My sample of 20 or so objects were teardrop-shaped and ridged/segmented.  Under the microscope they looked vaguely insect-like but appeared to lack legs and mouthparts.  Fortunately I network with many experienced entomologists around the country, several of whom kindly informed me that the sample was actually the seed of Oxalis, a common garden weed or plant.

One entomologist who wrote back noted that he once got a series of calls from a commercial greenhouse grower who was doing his best to "kill" these "pests" "crawling" all over his greenhouse, but with little success.  This is another example of why it is so important to identify the pest before reaching for the insecticide sprayer.

As it turns out, Oxalis seeds are pretty cool.  They are borne by the plant in a cylindrical pod.  When mature, or when the rip seed pod is touched, it shoots out the small seeds three to five feet.  The rough coats on the seeds helps them stick to some surfaces (like a hardy-board exterior wall, in this case). For a good video showing how Oxalis seed dispersal works, check this out.  The plants themselves are attractive, if sometimes difficult to eradicate from your yard.  The plant leaves are sour-tasting because of the presence of oxalic acid; but in small quantities are good in salads.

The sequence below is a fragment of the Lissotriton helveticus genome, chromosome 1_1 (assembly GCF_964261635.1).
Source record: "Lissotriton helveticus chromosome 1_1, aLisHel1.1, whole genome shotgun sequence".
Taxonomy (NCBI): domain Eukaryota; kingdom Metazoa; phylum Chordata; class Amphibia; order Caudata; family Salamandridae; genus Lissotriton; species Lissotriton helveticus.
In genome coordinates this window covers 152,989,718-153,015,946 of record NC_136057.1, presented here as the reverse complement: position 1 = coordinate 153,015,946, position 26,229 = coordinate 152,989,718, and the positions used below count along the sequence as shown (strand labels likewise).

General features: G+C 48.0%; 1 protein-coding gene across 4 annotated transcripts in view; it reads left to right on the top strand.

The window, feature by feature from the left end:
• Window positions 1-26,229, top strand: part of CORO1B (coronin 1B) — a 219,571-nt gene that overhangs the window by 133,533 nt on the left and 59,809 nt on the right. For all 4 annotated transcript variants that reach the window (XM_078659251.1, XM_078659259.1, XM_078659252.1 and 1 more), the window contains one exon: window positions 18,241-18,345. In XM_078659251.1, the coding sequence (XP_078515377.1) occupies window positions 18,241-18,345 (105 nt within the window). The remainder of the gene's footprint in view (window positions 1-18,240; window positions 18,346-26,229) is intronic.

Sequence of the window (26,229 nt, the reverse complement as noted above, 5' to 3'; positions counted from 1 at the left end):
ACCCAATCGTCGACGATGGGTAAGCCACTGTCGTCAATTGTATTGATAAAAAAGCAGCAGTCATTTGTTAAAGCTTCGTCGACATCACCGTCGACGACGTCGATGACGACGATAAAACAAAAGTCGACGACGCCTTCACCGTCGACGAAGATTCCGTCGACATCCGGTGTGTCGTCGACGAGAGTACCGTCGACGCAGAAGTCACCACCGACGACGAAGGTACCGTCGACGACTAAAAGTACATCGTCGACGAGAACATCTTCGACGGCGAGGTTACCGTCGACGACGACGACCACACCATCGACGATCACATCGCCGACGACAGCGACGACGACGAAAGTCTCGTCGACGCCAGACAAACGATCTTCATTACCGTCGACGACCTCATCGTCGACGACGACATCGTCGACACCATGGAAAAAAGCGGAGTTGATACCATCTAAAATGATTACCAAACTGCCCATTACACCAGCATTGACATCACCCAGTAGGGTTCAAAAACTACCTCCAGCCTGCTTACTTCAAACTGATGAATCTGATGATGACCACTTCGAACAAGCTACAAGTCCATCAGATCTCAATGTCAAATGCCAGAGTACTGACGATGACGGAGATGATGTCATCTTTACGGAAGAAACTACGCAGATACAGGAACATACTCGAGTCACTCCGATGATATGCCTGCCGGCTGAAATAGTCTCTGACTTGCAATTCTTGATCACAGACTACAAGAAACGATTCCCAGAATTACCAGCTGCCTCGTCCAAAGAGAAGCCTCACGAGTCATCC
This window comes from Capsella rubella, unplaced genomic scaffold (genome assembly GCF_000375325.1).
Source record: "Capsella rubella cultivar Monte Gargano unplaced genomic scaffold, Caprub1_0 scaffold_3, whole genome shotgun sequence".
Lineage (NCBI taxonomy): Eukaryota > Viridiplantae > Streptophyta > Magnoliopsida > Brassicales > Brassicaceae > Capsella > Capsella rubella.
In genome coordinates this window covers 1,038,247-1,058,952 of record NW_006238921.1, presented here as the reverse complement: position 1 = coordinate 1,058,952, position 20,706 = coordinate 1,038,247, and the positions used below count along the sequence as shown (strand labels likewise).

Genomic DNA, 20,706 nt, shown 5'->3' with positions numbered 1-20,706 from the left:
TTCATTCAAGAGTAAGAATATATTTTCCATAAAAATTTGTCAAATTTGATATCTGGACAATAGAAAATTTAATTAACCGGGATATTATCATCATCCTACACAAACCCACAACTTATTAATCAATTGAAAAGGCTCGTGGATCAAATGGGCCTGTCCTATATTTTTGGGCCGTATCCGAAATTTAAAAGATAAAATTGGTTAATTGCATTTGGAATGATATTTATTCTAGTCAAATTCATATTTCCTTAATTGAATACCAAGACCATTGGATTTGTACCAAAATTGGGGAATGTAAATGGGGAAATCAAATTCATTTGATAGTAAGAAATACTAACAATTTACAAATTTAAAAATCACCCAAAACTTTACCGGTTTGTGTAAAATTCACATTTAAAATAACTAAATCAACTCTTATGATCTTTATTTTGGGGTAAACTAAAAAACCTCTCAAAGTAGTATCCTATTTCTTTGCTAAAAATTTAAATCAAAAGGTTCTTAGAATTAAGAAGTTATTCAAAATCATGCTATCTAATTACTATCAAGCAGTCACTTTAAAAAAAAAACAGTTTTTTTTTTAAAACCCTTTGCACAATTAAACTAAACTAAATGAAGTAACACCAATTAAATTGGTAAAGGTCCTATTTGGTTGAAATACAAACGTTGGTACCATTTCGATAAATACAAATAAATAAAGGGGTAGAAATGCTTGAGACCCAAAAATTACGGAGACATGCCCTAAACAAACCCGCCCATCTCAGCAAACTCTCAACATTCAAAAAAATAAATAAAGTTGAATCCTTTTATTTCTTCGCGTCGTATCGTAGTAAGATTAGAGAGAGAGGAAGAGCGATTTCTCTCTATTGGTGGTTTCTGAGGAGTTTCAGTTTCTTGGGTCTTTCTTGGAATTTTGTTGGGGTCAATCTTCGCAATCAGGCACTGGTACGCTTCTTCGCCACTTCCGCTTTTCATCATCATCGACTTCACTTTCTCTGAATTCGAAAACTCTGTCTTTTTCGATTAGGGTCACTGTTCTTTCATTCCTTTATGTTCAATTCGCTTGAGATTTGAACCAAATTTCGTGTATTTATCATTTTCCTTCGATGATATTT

So let's not be quick to blame insects for those strange objects that customers are prone to find around the home.  If you don't know what something is, have it checked out by me (if you're in Texas) or one of the other fine entomologists most states (and many pest control companies) are blessed with.  There are enough real insects in the world to keep all of us entomologists busy full-time.

Wednesday, April 17, 2013

Good grooming